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# Continuity Equation

###### Jonathan Osbourne

###### Jonathan Osbourne

**PhD., University of Maryland**

Published author

Jonathan is a published author and recently completed a book on physics and applied mathematics.

The **continuity equation** deals with changes in the area of cross-sections of passages which fluids flow through. Laminar flow is flow of fluids that doesn't depend on time, ideal fluid flow. The formula for **continuity equation** is *density 1 x area 1 x volume 1 = density 2 x area 2 volume 2*.

Let's talk about the continuity equation, the continuity equation rather than being associated with what happens when fluids are at rest is actually associated with what happens when fluids are moving. We have fluid flow, now we're going to be interested in something called laminar flow. Laminar flow is the standard type of nice ideal fluid flow that everybody likes to deal with as opposed to this turbulent flow that's a little crazy and we need computers to handle. So laminar flow is a fluid flow that doesn't depend on time in a certain sense. So what you can do is you can think about a stream and you've got a boat and you take that boat and you put it in a certain place at the stream and you watch what happens. Now an hour later you take an identical boat you put it in the same place in the stream if it does exactly the same thing then that means that the flow in the stream was laminar flow.

Alright so let's imagine that we've got the laminar flow of a fluid through a pipe that changes its cross sectional area. So we got like a bottle neck right? So here it comes in with large cross sectional area and now it goes into this small cross sectional area space and I'd like to know what is the relationship between these 2 speeds? Well the continuity equation tells us that the product of area and speed has to be constant. Alright so this form of the continuity equation is only valid when the fluid is incompressible which means it has constant density and in this case large area equals small speed. Now that's basically because if av equals constant, and I double the area well then I've got a factor of 2 there. But I got to absorb that factor somewhere because the area times the speed was constant. So if I got double the area that guy becomes twice as big got only have half a speed half as much speed.

Right so large area small speed alright let's look at why this is the case. So let's consider in a time delta t, what's going on in this weird pipe? Alright so when time delta t the fluid over on the left in the big cross sectional area piece is going to go a distance v1 times delta t alright and it's got this cross sectional area a1. In that same time period, the fluid over here in the small cross sectional area piece is going to go a distance v2 times delta t alright. Now the idea is, that the total mass of fluid inside of this pipe didn't change, after delta t goes by I had this piece pushing over into this piece. This whole piece in between didn't change is the same as that was before. So that means that the mass associated with this must be the same as the mass associated with this. Okay well mass is density times volume, so it's density times the volume is a1v1 delta t density times the volume over here in the small part is a2v2 delta t will cancel out the delta t's and that gives us the general form of the continuity equation, density times area times speed is constant. If the density itself is constant, with this incompressible then the density will cancel and we'll have the continuity equation.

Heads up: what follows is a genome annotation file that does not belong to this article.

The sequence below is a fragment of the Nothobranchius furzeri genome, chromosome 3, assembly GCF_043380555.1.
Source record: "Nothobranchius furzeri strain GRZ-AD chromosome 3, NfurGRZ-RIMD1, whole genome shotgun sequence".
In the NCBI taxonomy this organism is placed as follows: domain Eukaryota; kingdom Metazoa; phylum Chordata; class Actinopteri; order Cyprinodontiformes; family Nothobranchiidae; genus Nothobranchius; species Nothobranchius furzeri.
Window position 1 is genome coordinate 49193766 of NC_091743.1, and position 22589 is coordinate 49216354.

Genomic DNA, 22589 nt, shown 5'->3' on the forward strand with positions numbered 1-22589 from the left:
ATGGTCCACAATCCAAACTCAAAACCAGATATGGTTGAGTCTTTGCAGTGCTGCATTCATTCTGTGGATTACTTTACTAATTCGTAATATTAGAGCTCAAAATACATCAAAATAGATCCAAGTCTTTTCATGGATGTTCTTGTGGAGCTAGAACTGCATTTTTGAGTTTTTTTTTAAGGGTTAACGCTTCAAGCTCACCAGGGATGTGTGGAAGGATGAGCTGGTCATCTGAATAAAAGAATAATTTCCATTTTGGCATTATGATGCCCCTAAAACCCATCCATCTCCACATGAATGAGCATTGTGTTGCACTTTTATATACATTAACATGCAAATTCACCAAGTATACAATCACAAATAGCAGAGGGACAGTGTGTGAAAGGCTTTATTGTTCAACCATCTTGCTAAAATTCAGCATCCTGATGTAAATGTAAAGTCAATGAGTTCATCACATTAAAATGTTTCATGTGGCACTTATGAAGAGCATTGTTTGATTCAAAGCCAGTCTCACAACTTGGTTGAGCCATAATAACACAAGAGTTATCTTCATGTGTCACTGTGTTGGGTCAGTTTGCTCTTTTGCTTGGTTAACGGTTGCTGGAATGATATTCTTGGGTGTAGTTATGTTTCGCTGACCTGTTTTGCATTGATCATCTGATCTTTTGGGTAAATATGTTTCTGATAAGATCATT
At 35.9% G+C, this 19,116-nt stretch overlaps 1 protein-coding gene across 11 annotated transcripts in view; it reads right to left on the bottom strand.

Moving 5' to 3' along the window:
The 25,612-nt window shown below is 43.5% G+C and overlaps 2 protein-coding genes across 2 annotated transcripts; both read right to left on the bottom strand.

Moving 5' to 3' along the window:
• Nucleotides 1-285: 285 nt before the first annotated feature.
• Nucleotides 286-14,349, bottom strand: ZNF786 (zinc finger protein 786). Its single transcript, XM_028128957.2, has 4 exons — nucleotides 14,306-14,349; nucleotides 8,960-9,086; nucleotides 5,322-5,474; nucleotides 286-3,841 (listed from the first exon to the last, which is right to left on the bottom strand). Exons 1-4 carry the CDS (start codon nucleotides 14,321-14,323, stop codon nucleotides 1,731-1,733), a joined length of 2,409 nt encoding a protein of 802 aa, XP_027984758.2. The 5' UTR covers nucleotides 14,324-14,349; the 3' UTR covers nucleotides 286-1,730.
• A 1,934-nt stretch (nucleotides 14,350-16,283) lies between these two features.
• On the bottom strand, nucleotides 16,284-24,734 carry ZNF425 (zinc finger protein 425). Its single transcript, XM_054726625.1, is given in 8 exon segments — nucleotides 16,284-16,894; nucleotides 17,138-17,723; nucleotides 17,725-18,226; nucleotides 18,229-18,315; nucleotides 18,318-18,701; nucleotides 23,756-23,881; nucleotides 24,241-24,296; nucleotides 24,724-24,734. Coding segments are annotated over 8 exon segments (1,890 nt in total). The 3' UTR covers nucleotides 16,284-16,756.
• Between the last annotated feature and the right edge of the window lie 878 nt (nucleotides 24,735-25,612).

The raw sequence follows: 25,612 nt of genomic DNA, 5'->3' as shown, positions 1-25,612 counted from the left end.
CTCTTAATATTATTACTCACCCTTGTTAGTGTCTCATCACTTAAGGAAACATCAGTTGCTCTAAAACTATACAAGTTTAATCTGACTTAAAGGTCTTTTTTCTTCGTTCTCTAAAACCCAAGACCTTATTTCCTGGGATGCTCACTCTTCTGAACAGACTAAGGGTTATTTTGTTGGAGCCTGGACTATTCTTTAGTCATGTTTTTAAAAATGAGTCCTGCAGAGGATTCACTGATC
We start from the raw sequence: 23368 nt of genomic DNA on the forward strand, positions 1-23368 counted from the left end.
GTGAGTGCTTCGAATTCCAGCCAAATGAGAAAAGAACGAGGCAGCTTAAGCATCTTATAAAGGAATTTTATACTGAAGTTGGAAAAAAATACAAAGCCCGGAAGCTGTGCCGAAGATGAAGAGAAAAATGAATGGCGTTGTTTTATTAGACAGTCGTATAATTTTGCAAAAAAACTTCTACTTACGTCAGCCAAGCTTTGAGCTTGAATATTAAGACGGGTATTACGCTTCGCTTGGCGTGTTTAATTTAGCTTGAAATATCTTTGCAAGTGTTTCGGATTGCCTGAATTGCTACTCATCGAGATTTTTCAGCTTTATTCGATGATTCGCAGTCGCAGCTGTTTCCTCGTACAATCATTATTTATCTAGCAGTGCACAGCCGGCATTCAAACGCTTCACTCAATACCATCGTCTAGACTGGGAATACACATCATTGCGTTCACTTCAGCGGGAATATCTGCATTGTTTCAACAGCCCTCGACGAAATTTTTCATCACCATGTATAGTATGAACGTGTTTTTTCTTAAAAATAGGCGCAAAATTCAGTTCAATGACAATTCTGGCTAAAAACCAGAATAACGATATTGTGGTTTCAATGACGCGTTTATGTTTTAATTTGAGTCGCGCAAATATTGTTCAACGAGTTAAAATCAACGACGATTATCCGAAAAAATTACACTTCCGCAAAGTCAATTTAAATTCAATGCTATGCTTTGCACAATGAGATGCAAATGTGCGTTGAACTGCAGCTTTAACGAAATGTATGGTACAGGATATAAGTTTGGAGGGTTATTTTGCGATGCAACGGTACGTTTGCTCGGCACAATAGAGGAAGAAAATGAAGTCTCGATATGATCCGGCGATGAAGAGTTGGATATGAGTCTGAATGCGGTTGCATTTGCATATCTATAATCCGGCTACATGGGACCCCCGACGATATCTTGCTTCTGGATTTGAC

Alright now let's think of some specific examples in which the continuity equation can be brought out and we can actually see what's going on. One of the best examples I know of has to do with water coming out of a facet, alright as the water comes out of the facet starts off the top basically at less maybe moving a little bit, it's not moving real fast you know I mean I'm not turning it way on and then as it falls it speeds up. So that means that my speed gets bigger, but the area times the speed is supposed to be constant. So if the speed gets bigger the area is going to have to get smaller. And so that means that you'll see the column of water come down like that and I don't know if you've ever really watched water coming out of a facet very carefully but you will see that effect. And that's directly from this continuity equation.

Now another situation, notice what we said about this bottle neck over here, we said large area equals small speed, small area equals large speed. Anybody who's driven in traffic knows that that's not the case in traffic. You get a bottle neck the area goes down the speed goes way down. So what's going on? Is the continuity equation not make any sense? The issue is that when you've got a bottle neck in traffic the density goes way up because the cars get much closer together, those cars have got to go in and actually merge and be in that small cross sectional area. So if we look over at the more general form we see that the density goes up, way up. The area goes down some but it actually doesn't go down enough to compensate for the increase in density and that means that the speed got to go down too. So that's the situation with traffic problem and those are some examples of the continuity equation.

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###### Jonathan Osbourne

PhD., University of Maryland

He’s the most fun and energetic teacher you’ll ever meet. He makes every lesson sound like the most exciting topic ever so you never get bored when he's teaching.

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